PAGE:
Serving bottled beer
The customer has chosen a beer that you carry in a bottle. Good beer service for bottled beer starts with storage and carries through to actually presenting the glass to the customer. In addition to storage and presentation, there are best practices for opening a bottle, and pouring the beer into a glass. All of it is important for excellent bottle service.
Peculiarly, the Cicerone® Certification Program’s list of free study resources doesn’t show anything pertaining to this section. I’ll followed mostly just the syllabus to learn about serving bottled beer.
For the part about storage temperatures, I read from Tasting Beer by Randy Mosher.
Prepare for service
Serving bottled beer starts before the customer even enters the bar. For excellent beer service, the bottles should be stored properly.
Bottle conditioned beer, should be stored upright. This lets the dead yeast and other particulates settle to the bottom of the bottle. Be gentle when you gab the bottle, you don’t want to stir it all up.
Remember from lesson 005, that beer is best consumed fresh. For professional beer service, we’re probably not talking about storing beer for super long periods of time. If you’re interested in Beer Advocate’s advice on storing beer for prolonged periods, you can read this article.
Also, from lesson 005, we know to refrigerate beer so it stays fresh longer. Now we must understand that different beer styles should be stored at different temperatures.
If possible, have different coolers set to different temperatures:
35° F (1° C) – Domestic and specialty lagers
45° F (7° C) – Specialty ales (slightly warmer for English-style ales)
50-55° F (10-12° C) – Real ale (cask ale)
Otherwise, just store all of your beer at 43° F (6° C) or less.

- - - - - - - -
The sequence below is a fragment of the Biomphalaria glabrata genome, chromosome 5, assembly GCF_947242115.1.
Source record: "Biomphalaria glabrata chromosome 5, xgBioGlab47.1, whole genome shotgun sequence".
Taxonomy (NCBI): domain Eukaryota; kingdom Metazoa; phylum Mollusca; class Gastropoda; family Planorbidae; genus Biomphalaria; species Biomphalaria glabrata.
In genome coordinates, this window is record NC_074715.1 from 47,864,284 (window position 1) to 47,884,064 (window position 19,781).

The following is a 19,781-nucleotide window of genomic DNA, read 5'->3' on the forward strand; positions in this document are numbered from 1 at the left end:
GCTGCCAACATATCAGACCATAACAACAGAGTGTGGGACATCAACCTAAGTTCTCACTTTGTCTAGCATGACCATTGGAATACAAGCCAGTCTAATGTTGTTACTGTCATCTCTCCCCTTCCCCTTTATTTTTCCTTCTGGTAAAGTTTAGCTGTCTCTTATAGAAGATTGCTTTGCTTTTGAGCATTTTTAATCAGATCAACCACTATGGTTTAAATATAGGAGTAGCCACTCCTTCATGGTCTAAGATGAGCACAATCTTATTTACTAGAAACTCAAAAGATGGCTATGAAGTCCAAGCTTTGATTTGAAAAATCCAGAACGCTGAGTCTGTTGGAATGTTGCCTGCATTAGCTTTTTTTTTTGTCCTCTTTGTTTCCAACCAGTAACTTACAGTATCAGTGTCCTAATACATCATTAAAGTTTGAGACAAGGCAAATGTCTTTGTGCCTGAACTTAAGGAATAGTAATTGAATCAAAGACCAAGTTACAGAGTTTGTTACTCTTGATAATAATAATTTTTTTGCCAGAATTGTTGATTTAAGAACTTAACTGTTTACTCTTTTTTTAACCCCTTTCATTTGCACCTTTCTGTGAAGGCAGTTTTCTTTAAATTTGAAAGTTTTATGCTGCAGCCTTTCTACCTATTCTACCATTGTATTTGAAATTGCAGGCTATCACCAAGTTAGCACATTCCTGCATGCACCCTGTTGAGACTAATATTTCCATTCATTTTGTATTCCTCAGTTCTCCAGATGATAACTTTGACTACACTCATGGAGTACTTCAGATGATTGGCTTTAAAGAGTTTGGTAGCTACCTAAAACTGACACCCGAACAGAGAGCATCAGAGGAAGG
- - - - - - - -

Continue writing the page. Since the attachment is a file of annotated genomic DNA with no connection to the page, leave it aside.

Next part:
Before you open the bottle, give it a visual inspection. Look through the glass.
If you see white-flakes (like snowflakes), the beer is old. Do not serve beer that has white flakes inside.
If you see a ring of gunk around the glass at the surface of the beer, the beer is old. Do not serve beer that has a ring of gunk around the inside of the bottleneck.
Look for yeast at the bottom of the bottle. Generally you want to pour the beer subtly, so that the yeast remains inside the bottle. Weissbier is an exception, when serving Weissbier you can pour the yeast out with the beer.
Sometimes the customer will request that the yeast be poured with the beer. If the customer requests that you pour the yeast, don’t get nuts. You don’t need to shake the bottle too much. Gently rouse the yeast by swirling, rolling, or inverting the bottle.
Opening bottle: twist off, pry off, cork, combo
When you’re ready to open the bottle of beer, there are different approaches based on the type of seal:
- Twist-off cap
- Pry-off cap
- Combo: cork and cap
If the bottle of beer has a twist-off cap, go ahead and twist off the cap by hand.
Be careful not to cut your hand on the sharp edges of the bottle cap.
You can use a napkin to help grip the cap and to protect your hand.
If the bottle of beer has a pry-off cap, it’s best to use a bottle opener that has a bar at least 1/4 inch (0.5 cm) wide. Using a bottle opener with a narrower bar risks breaking the bottle during opening.
Pry the cap off in one, smooth motion.
Bottles of beer that are sealed with a mushroom cork will also have a metal cage to prevent the cork from popping out from the pressure.
Handle the bottle gently to prevent the yeast and particulates from being roused off the bottom of the bottle. Rough handling can also make the beer volatile (pop when you open the bottle, or cause excessive foam).
Untwist the cage by hand and remove it.
Now remove the cork by hand. Practice cork safety—point the cork away from people while opening.